The World in Miniature: Container Gardens and Dwellings in Far Eastern Religious Thought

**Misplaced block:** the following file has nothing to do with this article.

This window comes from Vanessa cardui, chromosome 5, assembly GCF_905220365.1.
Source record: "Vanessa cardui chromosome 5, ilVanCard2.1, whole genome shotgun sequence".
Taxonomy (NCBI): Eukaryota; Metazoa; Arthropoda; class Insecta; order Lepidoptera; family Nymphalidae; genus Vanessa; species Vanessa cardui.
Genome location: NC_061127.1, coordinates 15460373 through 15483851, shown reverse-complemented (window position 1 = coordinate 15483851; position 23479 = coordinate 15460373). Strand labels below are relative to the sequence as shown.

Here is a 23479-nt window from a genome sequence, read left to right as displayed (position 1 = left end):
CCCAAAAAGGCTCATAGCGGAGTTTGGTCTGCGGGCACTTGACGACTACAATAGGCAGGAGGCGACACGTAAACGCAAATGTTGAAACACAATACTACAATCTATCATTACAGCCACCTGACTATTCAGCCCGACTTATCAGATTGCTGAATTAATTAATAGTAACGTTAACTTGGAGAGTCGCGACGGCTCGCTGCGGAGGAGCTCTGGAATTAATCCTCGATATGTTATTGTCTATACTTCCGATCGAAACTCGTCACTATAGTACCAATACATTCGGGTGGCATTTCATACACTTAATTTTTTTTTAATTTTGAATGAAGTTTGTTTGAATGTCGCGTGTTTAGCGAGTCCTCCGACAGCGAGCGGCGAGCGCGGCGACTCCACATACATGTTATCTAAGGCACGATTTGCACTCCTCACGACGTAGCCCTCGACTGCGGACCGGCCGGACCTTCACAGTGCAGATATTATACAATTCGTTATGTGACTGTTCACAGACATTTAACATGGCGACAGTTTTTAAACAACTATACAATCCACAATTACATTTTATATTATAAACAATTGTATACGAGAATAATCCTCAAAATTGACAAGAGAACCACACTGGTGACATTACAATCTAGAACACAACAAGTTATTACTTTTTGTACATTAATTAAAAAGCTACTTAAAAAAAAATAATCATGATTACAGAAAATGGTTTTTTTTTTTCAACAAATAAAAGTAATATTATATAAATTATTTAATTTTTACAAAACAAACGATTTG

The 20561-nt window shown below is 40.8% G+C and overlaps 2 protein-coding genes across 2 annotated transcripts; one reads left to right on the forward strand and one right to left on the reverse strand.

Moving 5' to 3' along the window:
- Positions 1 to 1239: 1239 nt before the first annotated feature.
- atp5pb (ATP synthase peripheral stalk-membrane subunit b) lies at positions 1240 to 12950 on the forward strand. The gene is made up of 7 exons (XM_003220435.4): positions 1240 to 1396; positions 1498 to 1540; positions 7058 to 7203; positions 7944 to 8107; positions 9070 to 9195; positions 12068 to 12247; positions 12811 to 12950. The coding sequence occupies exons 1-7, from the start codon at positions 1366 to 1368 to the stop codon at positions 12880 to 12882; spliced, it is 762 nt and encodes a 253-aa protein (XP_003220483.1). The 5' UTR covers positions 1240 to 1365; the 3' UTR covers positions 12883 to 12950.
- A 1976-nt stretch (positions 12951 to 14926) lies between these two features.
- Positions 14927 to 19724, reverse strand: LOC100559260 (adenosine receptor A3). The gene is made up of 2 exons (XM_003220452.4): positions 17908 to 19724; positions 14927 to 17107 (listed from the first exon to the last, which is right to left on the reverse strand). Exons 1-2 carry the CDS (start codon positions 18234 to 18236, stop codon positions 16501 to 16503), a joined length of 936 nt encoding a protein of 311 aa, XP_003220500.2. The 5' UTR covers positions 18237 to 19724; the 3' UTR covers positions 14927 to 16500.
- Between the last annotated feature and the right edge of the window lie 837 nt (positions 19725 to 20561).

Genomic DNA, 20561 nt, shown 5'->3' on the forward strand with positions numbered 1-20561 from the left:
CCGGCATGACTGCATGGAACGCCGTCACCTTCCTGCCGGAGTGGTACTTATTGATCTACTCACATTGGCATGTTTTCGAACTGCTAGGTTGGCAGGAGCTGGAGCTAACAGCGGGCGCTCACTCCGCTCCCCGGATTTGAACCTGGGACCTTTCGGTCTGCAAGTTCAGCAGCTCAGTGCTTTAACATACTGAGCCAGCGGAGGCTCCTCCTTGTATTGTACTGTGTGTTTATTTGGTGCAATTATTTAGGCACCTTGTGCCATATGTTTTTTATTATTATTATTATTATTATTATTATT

In this volume of three related essays, the reader will encounter a system of interlocking images and symbols that lies at the core of the Far Eastern view of the universe - a system that informs cosmology, ritual, ethics, aesthetics, and many aspects of everyday life. The first essay, 'miniature Gardens in the Far East', summarizes the complex cultural significance of the gardens of fantastic rocks and dwarfed trees placed in basins, of Chinese origin but transmitted to other Far Eastern cultures. The author demonstrates that these gardens are icons whose components and forms not only symbolize but replicate paradise realms important in ancient Chinese religion and folk beliefs. He shows that by replicating such realms, the gardens both manifest and bestow on their possessor the magical powers associated with them, and he details exactly how the gardens accomplished this. Many subtle mutations of the miniature garden, such as subterranean worlds equipped with their own sun and moon and populated with aspirants of eternity, are revealed. The other two essays augment and complement the riches of 'Miniature Gardens' with an enlightening treatment of the domestic and religious architecture of East Asia. 'Dwelling Places, Their Physical Details' discusses how the traditional cultures of China and Tibet give material form to their cosmological speculations. The author provides a detailed description of traditional housing, isolating the various parts of dwellings and identifying their symbolism. He explains the significance of orienting houses with regard to the cardinal directions and shows how the thoeries of Yin and Yang and the Five Activities influenced their forms. The subject of the third essay, 'The World and Architecture in Religious Thought', is the nature, significance, and symbolism of the temples and holy buildings of China, Mongolia, and Tibet, and the projection of their structure onto conceptions of the structure of the sacred mountains K'un-lun and Sumeru.<